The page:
The inspiration of watching process.

I grew up watching Bob Ross on PBS practically every day during the 1980s. He was an artist that literally completed a painting in an hour and it was just him standing with his canvas, his palette of colors and his brushes. That’s it. No fancy backdrops, no guest speakers, no background music. The show was entirely about Bob, his ability to paint “happy trees,” and create something from nothing. It was about his soothing voice as he tutted through his process. (Watch a full episode here).

PBS Remix-Happy Painter

PBS was on to something, maybe without even knowing it. People are fascinated with how something arrives from nothing. Now, you can’t throw a stick without seeing a tv show about building a tree house or learning how a potato chip is made. But sometimes I just want to see pure process again. The endless interviews usually drive me a bit batty and force me to change the channel. But sometimes I get lucky and come across a fantastic illustrator who knows how to put a process video together.

Camille Rose Garcia, is an illustrator based out of LA. Influenced by her Mexican activist filmmaker father and a muralist/painter mother Camille became interested in creating narrative and wasteland fairytales with a style all her own. Her work always seems to be a study in contrasts. Her style allows for the creepy and the beautiful to mix, and at times still retain that Disney-like polish that is applied to many classic fairytales these days.

Camille Rose Garcia: Snow White

What’s even better is that she has created a video that shows her illustration process and it’s nothing short of fantastic! Between the polka music in the background, her use of a hoof ink pot, and her actual illustration techniques, it is no wonder I have watched this video close to six times already. It may not be the same as Bob Ross, but really, what is? hehe Enjoy!

Inspiration is the key to a happy creative!

Designers are collectors. Whether you have actual flat files full of ephemera or you wear the newest piece of technology, we collect the things that inspire us. Even the most minimalist designer will have a few key pieces on their walls that are highlighted to really let them shine. I personally have many inspirations that range from vintage fabrics from the 1920s (where do you think I get my color palettes?) to educational charts and books. I know other designers that collect bottle caps, match books, comic books, magazine spreads, vintage cameras, sewing patterns, maps, and the list goes on. Anything can be inspiring to the right person.

Vintage 1930s Fabric

We also get a charge out of seeing what other designers are doing and what they’re interested in. Designers are inherently curious folks. We can’t help ourselves. The only upside to critiques in school was that we got to see what everyone else was doing! So when I was researching designers for an upcoming book project, I happened to come across Andrea D’Aquino, a woman that resists titles such as designer, illustrator, art director, but instead tries to exist between.

Her work is EXCEPTIONAL. Between her new rendition of Alice in Wonderland and the Moroccan-inspired backdrops she created for Anthropologie, I didn’t know where to start first. Needless to say, I was on her site for about an hour, pouring over her work. Her work is definitely mixed-media, with each piece pictorially telling a narrative that is so simple, you know it took her a fair amount of time to tell such a nuanced story. Each time you view her work, you can always find something new that you most likely missed the first time. This is why her work is perfect to keep coming back to for inspiration.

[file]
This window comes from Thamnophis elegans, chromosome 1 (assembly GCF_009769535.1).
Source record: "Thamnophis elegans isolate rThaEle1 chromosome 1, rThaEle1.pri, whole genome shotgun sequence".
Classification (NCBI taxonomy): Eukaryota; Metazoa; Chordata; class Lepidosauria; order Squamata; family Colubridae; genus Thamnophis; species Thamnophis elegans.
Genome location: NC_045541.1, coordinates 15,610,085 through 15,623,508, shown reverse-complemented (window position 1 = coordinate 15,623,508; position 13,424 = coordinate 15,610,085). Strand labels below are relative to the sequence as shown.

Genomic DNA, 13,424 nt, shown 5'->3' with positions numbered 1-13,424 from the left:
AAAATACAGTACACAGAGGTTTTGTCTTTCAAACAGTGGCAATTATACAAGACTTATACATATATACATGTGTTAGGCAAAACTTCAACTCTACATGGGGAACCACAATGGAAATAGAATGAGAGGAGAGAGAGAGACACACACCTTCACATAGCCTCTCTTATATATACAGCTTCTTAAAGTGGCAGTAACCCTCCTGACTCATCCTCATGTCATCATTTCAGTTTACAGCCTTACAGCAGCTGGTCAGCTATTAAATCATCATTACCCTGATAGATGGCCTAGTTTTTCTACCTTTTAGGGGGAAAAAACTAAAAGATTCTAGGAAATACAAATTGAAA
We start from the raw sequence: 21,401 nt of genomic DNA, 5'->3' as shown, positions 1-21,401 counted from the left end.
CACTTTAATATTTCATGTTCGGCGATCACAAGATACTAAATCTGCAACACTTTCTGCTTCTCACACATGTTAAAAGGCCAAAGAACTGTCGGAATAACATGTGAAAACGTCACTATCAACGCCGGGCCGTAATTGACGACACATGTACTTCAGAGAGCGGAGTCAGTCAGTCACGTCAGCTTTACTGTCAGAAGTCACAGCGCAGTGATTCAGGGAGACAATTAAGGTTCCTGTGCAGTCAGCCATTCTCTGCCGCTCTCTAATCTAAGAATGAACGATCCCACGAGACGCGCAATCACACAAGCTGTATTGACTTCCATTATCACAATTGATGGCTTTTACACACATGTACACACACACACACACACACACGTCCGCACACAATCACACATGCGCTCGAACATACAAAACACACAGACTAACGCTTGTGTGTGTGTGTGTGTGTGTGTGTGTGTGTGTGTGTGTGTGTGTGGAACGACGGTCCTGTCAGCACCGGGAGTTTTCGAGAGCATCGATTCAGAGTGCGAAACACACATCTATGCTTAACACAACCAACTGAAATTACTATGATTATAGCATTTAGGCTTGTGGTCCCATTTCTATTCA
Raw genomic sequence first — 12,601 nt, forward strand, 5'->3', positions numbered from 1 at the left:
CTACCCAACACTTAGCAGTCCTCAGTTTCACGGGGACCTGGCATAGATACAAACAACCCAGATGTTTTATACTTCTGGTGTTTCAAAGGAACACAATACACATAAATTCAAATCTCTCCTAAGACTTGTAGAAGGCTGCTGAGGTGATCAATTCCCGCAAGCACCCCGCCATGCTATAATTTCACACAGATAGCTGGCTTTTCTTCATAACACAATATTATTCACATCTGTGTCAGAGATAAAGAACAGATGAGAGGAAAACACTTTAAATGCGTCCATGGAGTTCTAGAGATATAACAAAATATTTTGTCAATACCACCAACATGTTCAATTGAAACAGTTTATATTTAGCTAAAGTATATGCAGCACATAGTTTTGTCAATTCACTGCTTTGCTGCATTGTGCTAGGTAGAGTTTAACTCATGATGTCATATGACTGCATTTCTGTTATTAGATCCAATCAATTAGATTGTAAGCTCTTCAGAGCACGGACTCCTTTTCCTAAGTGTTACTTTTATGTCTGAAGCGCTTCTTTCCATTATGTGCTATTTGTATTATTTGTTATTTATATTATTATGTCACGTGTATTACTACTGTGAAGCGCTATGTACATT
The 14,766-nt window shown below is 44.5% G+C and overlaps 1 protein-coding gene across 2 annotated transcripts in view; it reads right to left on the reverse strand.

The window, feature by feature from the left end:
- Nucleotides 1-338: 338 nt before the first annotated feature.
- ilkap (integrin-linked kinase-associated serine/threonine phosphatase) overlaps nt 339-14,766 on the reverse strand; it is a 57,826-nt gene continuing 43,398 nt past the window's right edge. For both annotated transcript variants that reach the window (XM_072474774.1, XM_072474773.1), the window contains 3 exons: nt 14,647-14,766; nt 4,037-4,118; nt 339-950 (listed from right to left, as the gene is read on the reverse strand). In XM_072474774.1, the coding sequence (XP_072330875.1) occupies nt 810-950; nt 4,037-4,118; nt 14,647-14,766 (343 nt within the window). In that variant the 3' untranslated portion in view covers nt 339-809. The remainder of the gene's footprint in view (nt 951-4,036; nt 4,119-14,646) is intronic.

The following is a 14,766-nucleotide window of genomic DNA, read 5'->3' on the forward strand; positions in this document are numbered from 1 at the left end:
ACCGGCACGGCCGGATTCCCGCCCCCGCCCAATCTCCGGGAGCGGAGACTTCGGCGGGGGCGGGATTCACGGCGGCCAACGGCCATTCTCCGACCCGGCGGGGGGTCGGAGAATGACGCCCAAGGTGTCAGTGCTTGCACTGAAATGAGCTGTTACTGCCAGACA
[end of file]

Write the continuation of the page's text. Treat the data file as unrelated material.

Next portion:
Alice in Wonderland: Andrea D'Aquino (Alice in Wonderland. Copyright Andrea D’Aquino)

Anthropologie: Moroccan Series (Andrea D'Aquino)

Anthropologie: Moroccan Series (Andrea D'Aquino)(Anthropologie: Moroccan Series. Copyright Andrea D’Aquino)

So who knows when the influence of this inspiration will strike, but it never hurts to keep the coffers full! Want to see more? Check out Andrea D’Aquino’s full site here.  What inspires you? Share it in the comments section below!


Ernst Haeckel: The man who did it all…and did it well.

Ernst Heinrich Philipp August Haeckel is an 1800s German biologist, naturalist, philosopher, zoologist, physician and artist. This was a man that was able to take all of his interests and do some very rather impressive things with them. The part that interests me most is that he is responsible for discovering, naming, and depicting thousands of species around the world. It’s one thing to be able to discover these new species, to see them for yourself, but quite another thing to be able to bring those images to the masses.

The multi-color illustrations of animals and creatures of the sea by Haeckel, in my opinion, are some of the best examples in the world. This man’s attention to detail (most likely brought on by his other interests in biology and the medical world) seems unparalleled to me. There were no computers, no quick digital photographs to come back to for reference. This man was in the field, taking sketches and getting detail that a camera would be lucky to capture, especially if the subject was moving. When his images were put to the test, using 21st century technology, they easily stood the test, even at a microscopic level. Talk about being good!

While most of his images were published separately, you can now find books with his complete illustrations. My favorite are of his underwater sea creatures. They’re simply breath-taking! I marvel at both the man’s skills and capabilities, but also that species such as these exist in nature. Can you say passport please!

While Haeckel is not a graphic designer, nor did he even remotely profess to be, he had an air about him that makes me think he might have appreciated meeting one. The best graphic designers that I know live very full lives. They have multiple interests, know everything about their own discipline (read: eat, sleep, breathe), but also have knowledge and interest in disciplines that affect their’s (photography, video, illustration, letterpress, etc). They are not only focused on what is in front of them but they use ALL their knowledge to influence their work and be as connected to the world as they possibly can. With computers and internet, that’s not necessarily hard to do in today’s world, but Haeckel had none of that, yet still managed to do more than most. In short, he was no slouch.